Previously Indicted Chambersburg Woman Charged With Two Counts Of Tampering With A Witness
The United States Attorney’s Office for the Middle District of Pennsylvania announced today that a federal grand jury in Harrisburg handed up a second-superseding indictment charging Maria Colvard, age 48, of Chambersburg, on January 15, 2014, charging her with two counts of tampering with a witness in addition to previous charges of extortion, aiding and abetting false personation of an employee of the United States, and interference with commerce by threats.
According to U.S. Attorney Peter J. Smith, between February and May 2013, Colvard convinced an employee to claim to be a criminal investigator with the Internal Revenue Service in order to collect alleged taxes owed, gain a client list from a rival tax preparation business and to ultimately shut down the business, Cristina’s Tax Service, LLC. Maria Colvard is the owner of Tax Max LLC, a tax preparation service.
Colvard was first indicted in June 2013, arrested and ordered released pending trial. A superseding indictment was filed in November 2013. Colvard allegedly offered her employee $50,000 if she would take responsibility for the underlying crimes without cooperating with law enforcement or involving Colvard. On January 6, 2014, Colvard allegedly went to the business of her co-defendant’s husband and confronted her co-defendant in an attempt to get her co-defendant not to testify against Colvard. Part of the conditions of Colvard’s pre-trial release required Colvard not to have any contact, direct or indirect, with her co-defendant.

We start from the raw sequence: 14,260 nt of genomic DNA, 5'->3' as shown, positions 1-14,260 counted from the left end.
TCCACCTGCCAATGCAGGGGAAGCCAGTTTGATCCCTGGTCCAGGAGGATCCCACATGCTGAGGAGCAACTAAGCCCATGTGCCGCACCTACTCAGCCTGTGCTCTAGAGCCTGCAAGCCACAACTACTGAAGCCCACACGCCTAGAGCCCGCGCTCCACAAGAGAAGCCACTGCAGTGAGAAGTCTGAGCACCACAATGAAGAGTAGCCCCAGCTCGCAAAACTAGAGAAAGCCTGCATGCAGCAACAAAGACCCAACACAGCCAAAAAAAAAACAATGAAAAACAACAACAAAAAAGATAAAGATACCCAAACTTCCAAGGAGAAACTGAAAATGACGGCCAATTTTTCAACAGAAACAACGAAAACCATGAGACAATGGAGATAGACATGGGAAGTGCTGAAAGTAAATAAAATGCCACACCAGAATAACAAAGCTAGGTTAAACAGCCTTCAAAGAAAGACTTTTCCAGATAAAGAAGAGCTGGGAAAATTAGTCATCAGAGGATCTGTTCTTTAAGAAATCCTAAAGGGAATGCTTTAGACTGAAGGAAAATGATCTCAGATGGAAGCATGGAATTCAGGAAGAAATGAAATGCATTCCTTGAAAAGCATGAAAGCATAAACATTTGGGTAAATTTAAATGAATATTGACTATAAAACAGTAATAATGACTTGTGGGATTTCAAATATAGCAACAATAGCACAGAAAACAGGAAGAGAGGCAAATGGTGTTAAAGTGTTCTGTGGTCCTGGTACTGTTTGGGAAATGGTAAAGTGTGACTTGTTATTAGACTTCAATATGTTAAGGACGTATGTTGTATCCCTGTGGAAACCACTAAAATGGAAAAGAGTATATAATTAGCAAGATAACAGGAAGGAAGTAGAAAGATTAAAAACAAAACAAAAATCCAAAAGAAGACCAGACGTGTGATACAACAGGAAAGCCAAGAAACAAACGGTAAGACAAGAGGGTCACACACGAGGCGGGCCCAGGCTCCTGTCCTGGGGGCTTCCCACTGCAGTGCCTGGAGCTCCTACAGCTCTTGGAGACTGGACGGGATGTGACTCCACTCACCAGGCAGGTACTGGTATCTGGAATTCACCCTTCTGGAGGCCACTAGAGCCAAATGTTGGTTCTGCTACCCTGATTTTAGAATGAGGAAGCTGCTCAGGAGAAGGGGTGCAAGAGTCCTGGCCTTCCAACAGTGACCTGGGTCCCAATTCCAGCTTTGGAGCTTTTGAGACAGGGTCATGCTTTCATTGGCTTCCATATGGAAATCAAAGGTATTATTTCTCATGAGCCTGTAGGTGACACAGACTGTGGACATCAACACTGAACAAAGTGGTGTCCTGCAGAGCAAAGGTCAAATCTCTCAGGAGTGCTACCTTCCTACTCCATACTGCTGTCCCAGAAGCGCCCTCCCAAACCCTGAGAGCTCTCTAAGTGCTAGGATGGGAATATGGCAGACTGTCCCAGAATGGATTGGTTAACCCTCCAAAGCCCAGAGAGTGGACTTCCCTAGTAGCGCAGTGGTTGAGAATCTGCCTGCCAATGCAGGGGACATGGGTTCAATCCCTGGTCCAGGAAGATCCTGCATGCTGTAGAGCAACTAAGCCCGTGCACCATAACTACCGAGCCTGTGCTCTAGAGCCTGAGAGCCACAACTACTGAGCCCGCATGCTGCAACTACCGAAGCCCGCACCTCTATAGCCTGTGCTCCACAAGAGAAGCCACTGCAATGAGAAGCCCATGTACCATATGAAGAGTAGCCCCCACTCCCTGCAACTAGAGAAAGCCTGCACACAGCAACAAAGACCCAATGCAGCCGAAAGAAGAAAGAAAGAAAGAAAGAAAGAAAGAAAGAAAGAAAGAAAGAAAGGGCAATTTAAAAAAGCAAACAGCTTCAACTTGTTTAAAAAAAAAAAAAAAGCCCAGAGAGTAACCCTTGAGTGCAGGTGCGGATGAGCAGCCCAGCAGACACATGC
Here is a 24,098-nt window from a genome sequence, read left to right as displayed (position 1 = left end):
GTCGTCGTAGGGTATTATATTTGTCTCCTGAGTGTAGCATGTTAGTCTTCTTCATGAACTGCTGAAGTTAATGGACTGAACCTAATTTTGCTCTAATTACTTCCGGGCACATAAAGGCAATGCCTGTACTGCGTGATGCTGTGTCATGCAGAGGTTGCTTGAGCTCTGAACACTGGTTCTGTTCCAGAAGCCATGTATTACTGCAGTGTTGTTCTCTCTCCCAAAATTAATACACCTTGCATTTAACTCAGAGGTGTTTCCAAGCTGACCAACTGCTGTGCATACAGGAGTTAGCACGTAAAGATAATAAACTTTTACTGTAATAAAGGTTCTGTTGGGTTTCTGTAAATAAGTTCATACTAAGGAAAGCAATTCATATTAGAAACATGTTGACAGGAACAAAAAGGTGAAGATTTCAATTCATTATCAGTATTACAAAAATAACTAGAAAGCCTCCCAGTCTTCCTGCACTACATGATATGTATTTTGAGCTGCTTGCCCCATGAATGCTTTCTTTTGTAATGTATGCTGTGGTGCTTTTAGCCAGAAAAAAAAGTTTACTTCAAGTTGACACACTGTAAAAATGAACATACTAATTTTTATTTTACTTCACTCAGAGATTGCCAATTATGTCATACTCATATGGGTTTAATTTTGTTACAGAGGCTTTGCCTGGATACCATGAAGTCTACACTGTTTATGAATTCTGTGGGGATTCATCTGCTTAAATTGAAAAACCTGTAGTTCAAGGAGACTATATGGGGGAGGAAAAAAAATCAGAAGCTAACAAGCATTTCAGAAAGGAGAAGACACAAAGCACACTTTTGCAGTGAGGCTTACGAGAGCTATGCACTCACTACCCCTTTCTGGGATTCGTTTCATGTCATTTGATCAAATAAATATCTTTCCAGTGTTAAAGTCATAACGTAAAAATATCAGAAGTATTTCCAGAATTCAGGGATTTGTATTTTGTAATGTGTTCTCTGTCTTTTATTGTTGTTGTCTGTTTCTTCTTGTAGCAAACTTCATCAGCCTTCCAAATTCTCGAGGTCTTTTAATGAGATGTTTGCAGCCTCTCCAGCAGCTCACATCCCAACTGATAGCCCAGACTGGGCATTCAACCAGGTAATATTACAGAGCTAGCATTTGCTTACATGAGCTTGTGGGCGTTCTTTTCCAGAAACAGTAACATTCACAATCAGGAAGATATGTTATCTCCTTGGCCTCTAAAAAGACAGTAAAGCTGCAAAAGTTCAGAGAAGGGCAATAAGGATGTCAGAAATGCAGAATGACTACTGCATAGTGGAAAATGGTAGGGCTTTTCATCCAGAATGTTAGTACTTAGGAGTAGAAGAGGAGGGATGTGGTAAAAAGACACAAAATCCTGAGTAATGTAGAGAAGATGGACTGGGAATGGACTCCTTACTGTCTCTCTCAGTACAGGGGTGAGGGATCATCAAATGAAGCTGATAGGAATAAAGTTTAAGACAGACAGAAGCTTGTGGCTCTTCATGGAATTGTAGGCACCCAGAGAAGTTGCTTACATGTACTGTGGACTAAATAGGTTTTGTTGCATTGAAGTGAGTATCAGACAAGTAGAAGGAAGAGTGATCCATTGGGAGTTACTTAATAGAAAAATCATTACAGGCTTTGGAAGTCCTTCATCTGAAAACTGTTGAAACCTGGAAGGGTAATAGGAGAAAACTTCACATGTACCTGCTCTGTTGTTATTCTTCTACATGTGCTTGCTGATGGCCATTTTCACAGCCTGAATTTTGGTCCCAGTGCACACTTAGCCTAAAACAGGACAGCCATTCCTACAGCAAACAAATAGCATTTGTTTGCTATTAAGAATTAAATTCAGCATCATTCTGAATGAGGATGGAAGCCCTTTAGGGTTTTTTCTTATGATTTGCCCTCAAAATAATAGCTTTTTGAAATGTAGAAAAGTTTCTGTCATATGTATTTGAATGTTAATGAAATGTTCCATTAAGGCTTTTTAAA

U.S. Attorney Smith stated the government will investigate promptly and prosecute to the fullest extent of the law allegations of witness tampering in federal cases.
If convicted of all five charges, Colvard faces up to 66 years’ imprisonment and fines of up to $1,250,000.
This case is being investigated by the United States Treasury Inspector General for Tax Administration (TIGTA) and is being prosecuted by Assistant United States Attorney Daryl F. Bloom.
Indictments and Criminal Informations are only allegations. All persons charged are presumed to be innocent unless and until found guilty in court.
A sentence following a finding of guilty is imposed by the Judge after consideration of the applicable federal sentencing statutes and the Federal Sentencing Guidelines.
In this case, the maximum penalty under the federal statute is 66 years’ imprisonment, a term of supervised release following imprisonment, and a fine. Under the Federal Sentencing Guidelines, the Judge is also required to consider and weigh a number of factors, including the nature, circumstances and seriousness of the offense; the history and characteristics of the defendant; and the need to punish the defendant, protect the public and provide for the defendant’s educational, vocational and medical needs. For these reasons, the statutory maximum penalty for the offense is not an accurate indicator of the potential sentence for a specific defendant.
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